Food Paradise, Singapore Lifestyle by Kelvin Kong

Food is the “buzzword” in our Singapore Lifestyle!

You shouldn’t diet in Singapore. Eating is said to be the second national pastime of Singaporeans. Singaporeans live to eat and while you’re here, you might as well join them!

Singaporeans love to Eat and their preoccupation with culinary matters means that finding good food here – at the right price – presents no problems. The variety of foods available in Singapore is simply astounding and staggering! There are venues to suit all budgets and tastes, ranging from the popular hawker centres and coffee shops to swish, contemporary restaurants.

Few places in the world can offer as diverse, exotic and thoroughly appealing a food scene as Singapore. The city has every imaginable cuisine, for every imaginable budget. Within a few hundred metres, there might be a hawker stall selling S$4 Indian, Peranakan, Chinese and Malay food specialities, a food court with Japanese, Korean and Thai cuisine stalls, a coffee shop serving up barbecued seafood and laksa, an Indian shophouse making wafer thin “roti prata” and “chicken curry”, and an air-conditioned french restaurant where a bottle of Wine costs more than a maid’s monthly wage. And that’s not counting the endless tidbits and snacks. No wonder that Singapore is often touted as “The Food Paradise”!

After all, Singapore is a multi-racial and multi-cultural society. As a multi-ethnic country, Singaporean food comprises a multitude of cuisines which can be broadly categorised according to the main cultures present here. It is not surprising therefore that the favourite local food comprise the melting pots of the richness, tastes and peculiarities of each unique culture. Singapore is a cornucopia of different cuisines and the variety of dishes available is enough to keep one eating all the time. Whether you fancy haute cuisine, ethnic foods, vegetarian or spicy local dishes, you are sure to find many great food choices.

As a large proportion of Singapore’s population is Chinese, it is not surprisingly that Chinese cuisine (in its many varieties) dominates, but the main cuisines include Indian cuisine and Malay cuisine. For more uniquely Singaporean food, you have to try the local hybrid Peranakan cuisine (or Nonya) food, a blend of Chinese cuisine and Malay cuisine that is hugely popular and widely available. Do note however that some of the local food is spicy, as Singaporeans are known to have a fondness for spice and chilly.

The food of these cultures began as dishes from the various motherlands, but over time, these culinary delights have evolved to take on a Singaporean identify after being exposed to regional and other ethnic influences. Indonesian cuisine, Japanese cuisine, Thai cuisine and Vietnamese cuisine are also well represented.

As a major crossroad in Asia, Singapore’s food culture has evolved as successive waves of migrants moved, settled and adapted to their new environment. Without distinctive produce of its own, local varieties of homeland staples have been slower to develop, but there are dishes that can truly be called Singaporean; chilli crab, fish head curry and “yu sheng” (Chinese raw fish salad) are three prominent examples.

The huge variety of cuisines marks Singapore as a truly international city. Everything is available, from the familiar Thai cuisine, Japanese cuisine, Korean cuisine, Italian cuisine, Mexican cuisine, French cuisine and Middle Eastern cuisine to the more unusual African cuisine or Russian cuisine. Some cuisines have their own geographical epicentres, like the Golden Mile Food Centre for Thai cuisine, or the Arab Street area for Middle Eastern cuisine.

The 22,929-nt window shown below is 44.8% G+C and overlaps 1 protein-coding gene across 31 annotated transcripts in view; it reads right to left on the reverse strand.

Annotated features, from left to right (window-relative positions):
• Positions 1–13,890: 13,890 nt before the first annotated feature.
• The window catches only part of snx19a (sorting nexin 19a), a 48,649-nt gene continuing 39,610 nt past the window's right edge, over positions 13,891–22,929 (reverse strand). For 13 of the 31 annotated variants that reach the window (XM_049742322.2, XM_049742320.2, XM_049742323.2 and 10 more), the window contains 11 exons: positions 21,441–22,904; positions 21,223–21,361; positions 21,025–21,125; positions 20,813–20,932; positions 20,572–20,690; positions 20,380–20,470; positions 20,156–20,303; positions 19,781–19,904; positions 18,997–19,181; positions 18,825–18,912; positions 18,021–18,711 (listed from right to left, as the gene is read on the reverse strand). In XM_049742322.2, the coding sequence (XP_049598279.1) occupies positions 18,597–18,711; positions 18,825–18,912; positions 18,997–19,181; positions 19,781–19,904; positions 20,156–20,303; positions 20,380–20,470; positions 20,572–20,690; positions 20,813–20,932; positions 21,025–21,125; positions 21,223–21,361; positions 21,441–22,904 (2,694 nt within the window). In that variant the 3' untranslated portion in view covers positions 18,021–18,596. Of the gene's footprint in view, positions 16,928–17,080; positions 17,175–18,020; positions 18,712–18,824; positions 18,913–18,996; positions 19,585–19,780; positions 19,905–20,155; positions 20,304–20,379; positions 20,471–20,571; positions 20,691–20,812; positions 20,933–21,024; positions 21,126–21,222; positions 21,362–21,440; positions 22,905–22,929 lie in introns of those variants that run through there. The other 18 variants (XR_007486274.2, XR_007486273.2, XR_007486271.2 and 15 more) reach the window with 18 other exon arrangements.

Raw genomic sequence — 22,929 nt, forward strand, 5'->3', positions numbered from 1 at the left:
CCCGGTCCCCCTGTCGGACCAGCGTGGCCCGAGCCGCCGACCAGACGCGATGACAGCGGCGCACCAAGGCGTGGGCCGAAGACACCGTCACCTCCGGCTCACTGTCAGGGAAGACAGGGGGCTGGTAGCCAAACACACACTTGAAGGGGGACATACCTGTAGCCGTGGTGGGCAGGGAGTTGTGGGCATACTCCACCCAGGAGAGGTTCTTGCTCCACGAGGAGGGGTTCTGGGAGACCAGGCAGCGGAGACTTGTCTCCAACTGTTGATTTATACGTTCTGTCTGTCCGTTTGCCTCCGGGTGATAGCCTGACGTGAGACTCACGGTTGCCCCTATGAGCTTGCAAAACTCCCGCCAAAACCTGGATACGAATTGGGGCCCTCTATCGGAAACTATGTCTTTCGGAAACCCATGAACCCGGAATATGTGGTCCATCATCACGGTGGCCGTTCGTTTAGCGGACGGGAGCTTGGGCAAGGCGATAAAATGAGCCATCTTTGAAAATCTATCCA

In the Colonial District and the Quays, expensive restaurants hold sway and here you’ll find the greatest concentration of international food. Eastern Singapore is well known for its seafood and its Peranakan cuisine.

Everywhere, from the city to the heartlands, you will find countless hawker centres, food courts and coffee shops, where the majority of ordinary Singaporeans spend an extraordinary amount of their time.
Whether you hunt down the finest hawker food or prefer flipping your credit card in fancy restaurants, if you don’t leave Singapore puffing your cheeks and rubbing a full belly, you’ve missed out!

It’s hard to know whether this multitude inspired Singapore’s food obsession, or whether the obsession inspired the multitude. Either way, Singaporeans are obsessed with eating. They think nothing of driving right across the island to sample a renowned Sambal Stingray, and whenever a new food fad hits town, they will happily queue for an hour to get their hands on it. Food is a major topic of discussion and debate; everyone has an opinion on what’s the best this and where to get the best that. Maybe it’s a substitute for politics (just kidding!) – but then if you had this much fantastic food on your doorstep, you’d probably be serious about it too.

For Singaporeans, what’s on the plate is far more important than the quality of the china (or plastic, for that matter). The smartest-dressed businessman is as comfortable sitting down on a cheap plastic chair at a plastic table wading into a S$3 plastic plate of “char kway teow” as he is eating S$50 crabs in an air-conditioned restaurant. Combine this unpretentiousness and you have the best eating opportunities in Southeast Asia, if not the whole of Asia.

It’s not all superlatives, though. If your taste buds have been surgically removed, you’ll have no trouble locating one of the many fastfood chain outlets dotted around the island.

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